“The two joint ventures established with CSSC, CWEC and CWE&A, represent a clear edge for Wärtsilä when it comes to market positioning and building a solid foundation for future business relationships. Partnering with a strong player like CSSC drives our conviction that we’ll be able to capture the opportunities not only when it comes to powering cruise ships of the future but more importantly providing highly complex and integrated electrical solutions for those cruise ships,” says Stoevhase.
Wärtsilä and China State Shipbuilding Corporation (CSSC) signed a joint venture company agreement in March 2017.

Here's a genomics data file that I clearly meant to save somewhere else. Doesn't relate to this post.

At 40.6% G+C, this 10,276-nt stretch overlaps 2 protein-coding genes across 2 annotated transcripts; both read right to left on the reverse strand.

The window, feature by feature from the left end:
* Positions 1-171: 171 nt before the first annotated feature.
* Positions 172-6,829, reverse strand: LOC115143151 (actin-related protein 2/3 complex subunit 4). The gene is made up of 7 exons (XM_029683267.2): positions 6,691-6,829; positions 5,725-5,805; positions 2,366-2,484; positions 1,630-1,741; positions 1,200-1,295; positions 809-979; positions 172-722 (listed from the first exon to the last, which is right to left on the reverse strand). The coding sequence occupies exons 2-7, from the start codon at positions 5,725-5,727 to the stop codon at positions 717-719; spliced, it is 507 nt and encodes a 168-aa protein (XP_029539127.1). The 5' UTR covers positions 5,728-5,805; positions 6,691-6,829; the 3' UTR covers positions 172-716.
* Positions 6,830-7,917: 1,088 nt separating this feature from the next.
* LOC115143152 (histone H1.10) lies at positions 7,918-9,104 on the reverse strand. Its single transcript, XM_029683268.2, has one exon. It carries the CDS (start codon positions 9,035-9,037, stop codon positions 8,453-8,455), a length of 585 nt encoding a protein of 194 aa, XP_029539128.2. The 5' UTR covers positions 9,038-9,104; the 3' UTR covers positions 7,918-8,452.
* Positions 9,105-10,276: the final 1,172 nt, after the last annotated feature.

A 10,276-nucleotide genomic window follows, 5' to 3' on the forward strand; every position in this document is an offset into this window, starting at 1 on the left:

Wärtsilä is not alone. Many global maritime players including European yards have forged several forms of cooperation with Chinese counterparts specifically targeting the cruise shipbuilding market. That’s because the country’s cruise market is now gaining significant ground.
A report by Cruise Lines International Association (CLIA) notes that China accounted for 67% of Asia’s Cruise Line passenger volume and about 2.1% of the world’s total Ocean Cruise passengers in 2016. Experts believe this market is set to rise significantly in the coming years due to growth in population, growth in wealth, search and access to higher-class services and luxury along with a stronger attention to the environment. That makes China an attractive market in terms of cruise potential growth. For now, though, it looks like cruise liners have just about skimmed the surface of what China’s massive blue economy has to offer.